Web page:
The Corbig name has descended through the generations from the ancient Anglo-Saxon
culture. Their name comes from having lived in Corbridge, a parish in Northumberland
. The place name meant "bridge near Corchester." It is made up of two elements, Cor
, a diminutive of the place name Corchester, and brycg
, an Old English word for bridge.
Early Origins of the Corbig family
The surname Corbig was first found in Northumberland
at Corbridge which dates back to at least 1050 when it was listed as Corebricg. It is believed to be the most northerly town in the Roman Empire
and ruins of a Roman fort can still be seen there today. By 1138, King David of Scotland
, had made frequent incursions into the English territories and had encamped his forces here, but was subsequently burnt by the Scots in 1296, and again in 1311. From its great importance, King John, expecting to find concealed treasure, directed a search, but found nothing. The Battle of Corbridge took place at Corbridge in 918. It decided the fate of the Viking kingdom of Northumbria and the English Earldom of Bamburgh.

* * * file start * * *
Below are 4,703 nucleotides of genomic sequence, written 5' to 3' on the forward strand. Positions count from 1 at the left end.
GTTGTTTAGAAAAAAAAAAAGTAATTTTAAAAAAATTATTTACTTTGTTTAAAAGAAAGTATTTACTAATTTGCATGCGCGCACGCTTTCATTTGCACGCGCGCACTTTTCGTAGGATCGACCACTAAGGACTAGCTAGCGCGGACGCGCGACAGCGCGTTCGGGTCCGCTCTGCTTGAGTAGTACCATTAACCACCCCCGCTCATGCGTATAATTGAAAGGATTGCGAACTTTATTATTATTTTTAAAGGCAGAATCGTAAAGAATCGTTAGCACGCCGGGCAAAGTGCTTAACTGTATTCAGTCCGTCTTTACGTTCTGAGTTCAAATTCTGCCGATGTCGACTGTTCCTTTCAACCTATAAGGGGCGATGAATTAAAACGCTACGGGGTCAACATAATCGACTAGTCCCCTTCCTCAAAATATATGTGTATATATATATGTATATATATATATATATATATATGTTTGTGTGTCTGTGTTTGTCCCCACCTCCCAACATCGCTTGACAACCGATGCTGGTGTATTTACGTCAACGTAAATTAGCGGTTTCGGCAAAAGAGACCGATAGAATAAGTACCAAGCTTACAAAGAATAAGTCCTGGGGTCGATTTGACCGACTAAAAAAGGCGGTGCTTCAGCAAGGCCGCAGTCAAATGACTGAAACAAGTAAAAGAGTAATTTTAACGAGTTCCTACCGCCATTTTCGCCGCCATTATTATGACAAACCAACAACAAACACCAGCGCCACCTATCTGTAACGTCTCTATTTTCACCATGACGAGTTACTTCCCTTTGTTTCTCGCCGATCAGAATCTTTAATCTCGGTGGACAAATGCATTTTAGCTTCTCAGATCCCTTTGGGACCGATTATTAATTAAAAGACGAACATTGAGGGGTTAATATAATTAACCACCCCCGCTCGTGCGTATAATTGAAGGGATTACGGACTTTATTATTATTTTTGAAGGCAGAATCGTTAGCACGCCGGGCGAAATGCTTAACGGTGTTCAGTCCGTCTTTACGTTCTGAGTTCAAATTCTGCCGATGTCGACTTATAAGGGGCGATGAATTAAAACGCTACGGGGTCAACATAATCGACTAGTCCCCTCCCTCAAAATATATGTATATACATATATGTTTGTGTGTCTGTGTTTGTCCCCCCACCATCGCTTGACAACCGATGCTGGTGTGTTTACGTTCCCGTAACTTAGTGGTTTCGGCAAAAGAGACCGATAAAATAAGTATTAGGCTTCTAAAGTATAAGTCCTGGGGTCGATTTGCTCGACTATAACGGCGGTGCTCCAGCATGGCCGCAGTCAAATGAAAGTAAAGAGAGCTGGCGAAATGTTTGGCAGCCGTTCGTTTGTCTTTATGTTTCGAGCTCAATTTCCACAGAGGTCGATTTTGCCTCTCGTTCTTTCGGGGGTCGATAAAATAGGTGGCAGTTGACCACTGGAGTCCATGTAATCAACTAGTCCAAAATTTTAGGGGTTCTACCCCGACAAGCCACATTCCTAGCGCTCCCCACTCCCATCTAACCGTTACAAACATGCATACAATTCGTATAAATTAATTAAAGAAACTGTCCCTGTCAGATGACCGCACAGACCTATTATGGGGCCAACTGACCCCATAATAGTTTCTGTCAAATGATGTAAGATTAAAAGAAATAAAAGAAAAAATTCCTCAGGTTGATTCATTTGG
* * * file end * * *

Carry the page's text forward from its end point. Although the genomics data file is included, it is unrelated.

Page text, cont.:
Early History of the Corbig family
This web page shows only a small excerpt of our Corbig research.Another 45 words (3 lines of text) covering the years 1312, 1304, 1299 and 1304 are included under the topic Early Corbig History in all our PDF Extended History products and printed products wherever possible.
Corbig Spelling Variations
Only recently has spelling become standardized in the English language. As the English language evolved in the Middle Ages, the spelling of names changed also. The name Corbig has undergone many spelling variations
, including Corbridge, Corbreyke, Corbreake, Corbig and others.
Early Notables of the Corbig family (pre 1700)
Another 33 words (2 lines of text) are included under the topic Early Corbig Notables in all our PDF Extended History products and printed products wherever possible.
Migration of the Corbig family to the New World and Oceana
To escape the unstable social climate in England
of this time, many families boarded ships for the New World with the hope of finding land, opportunity, and greater religious and political freedom. Although the voyages were expensive, crowded, and difficult, those families that arrived often found greater opportunities and freedoms than they could have experienced at home. Many of those families went on to make significant contributions to the rapidly developing colonies in which they settled. Early North American records indicate many people bearing the name Corbig were among those contributors: William Corbridge, who arrived in New York in 1831; Thomas Corbridge, who came to New York in 1831; Susan Corbridge, who came to New York in 1831; Rachael Corbridge, who arrived in New York in 1831.